How California Wildfires Can Impact Water Availability
Sep 4, 2019 at 1:00pm
In recent years, wildfires in the western United States have occurred with increasing frequency and scale. Climate change scenarios in California predict prolonged periods of drought with potential for conditions even more amenable to wildfires. The Sierra Nevada Mountains provide up to 70% of the state’s water resources, yet there is little known on how wildfires will impact water resources in the future.
A new study by scientists at Lawrence Berkeley National Laboratory (Berkeley Lab) uses a numerical model of an important watershed in California to shed light on how wildfires can affect large-scale hydrological processes, such as stream flow, groundwater levels, and snowpack and snowmelt. The team found that post-wildfire conditions resulted in greater winter snowpack and subsequently greater summer runoff as well as increased groundwater storage.
The study, “Watershed Dynamics Following Wildfires: Nonlinear Feedbacks and Implications on Hydrologic Responses,” was published recently in the journal, Hydrological Processes.
“We wanted to understand how changes at the land surface can propagate to other locations of the watershed,” said the study’s lead author, Fadji Maina, a postdoctoral fellow in Berkeley Lab’s Earth & Environmental Sciences Area. “Previous studies have looked at individual processes. Our model ties it together and looks at the system holistically.”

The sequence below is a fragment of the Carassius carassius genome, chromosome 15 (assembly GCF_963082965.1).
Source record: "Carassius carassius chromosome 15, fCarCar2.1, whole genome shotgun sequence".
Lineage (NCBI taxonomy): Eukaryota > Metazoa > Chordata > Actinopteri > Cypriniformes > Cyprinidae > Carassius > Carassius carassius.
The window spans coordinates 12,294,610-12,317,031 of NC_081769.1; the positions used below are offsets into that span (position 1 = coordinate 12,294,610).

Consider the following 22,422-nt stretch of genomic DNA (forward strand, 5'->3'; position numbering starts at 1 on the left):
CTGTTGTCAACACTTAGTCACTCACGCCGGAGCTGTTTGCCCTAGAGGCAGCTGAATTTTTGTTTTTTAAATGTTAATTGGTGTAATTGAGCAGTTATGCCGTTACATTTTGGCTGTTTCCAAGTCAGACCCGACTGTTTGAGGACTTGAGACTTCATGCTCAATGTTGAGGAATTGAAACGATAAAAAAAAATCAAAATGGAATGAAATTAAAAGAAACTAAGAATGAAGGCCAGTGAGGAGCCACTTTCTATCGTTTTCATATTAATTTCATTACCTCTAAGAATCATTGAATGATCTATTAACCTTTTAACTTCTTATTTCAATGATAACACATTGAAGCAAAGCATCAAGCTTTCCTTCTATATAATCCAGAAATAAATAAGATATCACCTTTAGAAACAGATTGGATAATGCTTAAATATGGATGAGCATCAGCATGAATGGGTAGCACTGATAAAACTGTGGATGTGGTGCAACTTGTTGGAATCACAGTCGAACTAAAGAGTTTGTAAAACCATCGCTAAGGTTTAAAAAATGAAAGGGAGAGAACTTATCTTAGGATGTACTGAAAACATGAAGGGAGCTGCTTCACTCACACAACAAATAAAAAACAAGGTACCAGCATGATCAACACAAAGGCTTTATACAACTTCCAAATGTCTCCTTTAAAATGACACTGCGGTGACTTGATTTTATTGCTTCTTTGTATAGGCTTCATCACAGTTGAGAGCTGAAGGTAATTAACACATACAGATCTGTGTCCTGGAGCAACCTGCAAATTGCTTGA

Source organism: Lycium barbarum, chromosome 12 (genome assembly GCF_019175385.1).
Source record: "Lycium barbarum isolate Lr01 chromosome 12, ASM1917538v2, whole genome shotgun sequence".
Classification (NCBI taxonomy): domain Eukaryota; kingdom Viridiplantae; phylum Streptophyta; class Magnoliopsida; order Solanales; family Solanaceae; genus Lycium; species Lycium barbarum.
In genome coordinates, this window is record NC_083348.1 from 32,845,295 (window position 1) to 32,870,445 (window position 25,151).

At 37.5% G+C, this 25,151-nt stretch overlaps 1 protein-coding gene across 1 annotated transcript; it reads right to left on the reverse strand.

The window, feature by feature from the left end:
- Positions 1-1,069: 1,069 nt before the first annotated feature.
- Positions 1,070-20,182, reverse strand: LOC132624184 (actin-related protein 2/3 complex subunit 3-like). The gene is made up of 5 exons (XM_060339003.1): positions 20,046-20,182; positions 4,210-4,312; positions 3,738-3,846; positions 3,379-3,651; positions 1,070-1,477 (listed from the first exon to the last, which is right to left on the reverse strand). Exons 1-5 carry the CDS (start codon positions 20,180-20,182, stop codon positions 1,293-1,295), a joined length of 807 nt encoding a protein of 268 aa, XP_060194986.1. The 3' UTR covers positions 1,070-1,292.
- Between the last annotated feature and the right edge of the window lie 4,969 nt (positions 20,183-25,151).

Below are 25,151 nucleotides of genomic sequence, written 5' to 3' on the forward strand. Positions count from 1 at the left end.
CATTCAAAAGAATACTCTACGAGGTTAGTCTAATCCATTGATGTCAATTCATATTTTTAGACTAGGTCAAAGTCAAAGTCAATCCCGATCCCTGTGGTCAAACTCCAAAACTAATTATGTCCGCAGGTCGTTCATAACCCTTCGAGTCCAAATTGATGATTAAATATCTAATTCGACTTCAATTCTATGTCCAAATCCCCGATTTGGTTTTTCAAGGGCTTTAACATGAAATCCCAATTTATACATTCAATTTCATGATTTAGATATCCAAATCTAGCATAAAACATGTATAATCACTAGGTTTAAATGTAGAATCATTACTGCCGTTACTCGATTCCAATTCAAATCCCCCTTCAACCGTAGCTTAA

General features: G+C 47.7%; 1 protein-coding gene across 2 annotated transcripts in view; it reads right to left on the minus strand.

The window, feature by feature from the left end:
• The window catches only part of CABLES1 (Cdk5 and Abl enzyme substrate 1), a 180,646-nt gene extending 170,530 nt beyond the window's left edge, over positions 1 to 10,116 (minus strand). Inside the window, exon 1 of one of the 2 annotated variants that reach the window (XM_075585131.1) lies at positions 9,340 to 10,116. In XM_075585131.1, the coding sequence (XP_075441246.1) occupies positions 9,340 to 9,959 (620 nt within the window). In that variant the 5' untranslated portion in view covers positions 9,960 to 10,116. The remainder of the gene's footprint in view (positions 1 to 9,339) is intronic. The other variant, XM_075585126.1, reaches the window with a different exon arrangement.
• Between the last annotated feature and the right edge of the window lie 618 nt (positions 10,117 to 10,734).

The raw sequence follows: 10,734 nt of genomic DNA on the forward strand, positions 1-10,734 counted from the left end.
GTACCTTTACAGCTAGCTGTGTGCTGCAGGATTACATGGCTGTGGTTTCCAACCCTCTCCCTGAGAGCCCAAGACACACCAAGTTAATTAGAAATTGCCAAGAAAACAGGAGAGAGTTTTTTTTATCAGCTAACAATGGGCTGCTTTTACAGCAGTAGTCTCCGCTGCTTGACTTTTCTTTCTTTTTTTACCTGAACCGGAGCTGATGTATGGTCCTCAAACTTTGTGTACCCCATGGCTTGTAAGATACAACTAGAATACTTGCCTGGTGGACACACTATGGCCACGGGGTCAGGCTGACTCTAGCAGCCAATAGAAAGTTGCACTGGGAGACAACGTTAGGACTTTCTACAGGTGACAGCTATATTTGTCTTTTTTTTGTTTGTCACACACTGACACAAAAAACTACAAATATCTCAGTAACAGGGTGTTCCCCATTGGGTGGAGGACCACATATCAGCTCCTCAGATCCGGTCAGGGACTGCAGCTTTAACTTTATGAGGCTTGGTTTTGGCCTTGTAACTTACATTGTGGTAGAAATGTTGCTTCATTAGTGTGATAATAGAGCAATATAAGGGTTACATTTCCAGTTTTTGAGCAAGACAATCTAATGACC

The researchers modeled the Cosumnes River watershed, which extends from the Sierra Nevadas, starting just southwest of Lake Tahoe, down to the Central Valley, ending just north of the Sacramento Delta. “It’s pretty representative of many watersheds in the state,” said Berkeley Lab researcher Erica Woodburn, co-author of the study. “We had previously constructed this model to understand how watersheds in the state might respond to climate change extremes. In this study, we used the model to numerically explore how post-wildfire land cover changes influenced water partitioning in the landscape over a range of spatial and temporal resolutions.”
Using high-performance computing to simulate watershed dynamics over a period of one year, and assuming a 20% burn area based on historical occurrences, the study allowed them to identify the regions in the watershed that were most sensitive to wildfires conditions, as well as the hydrologic processes that are most affected.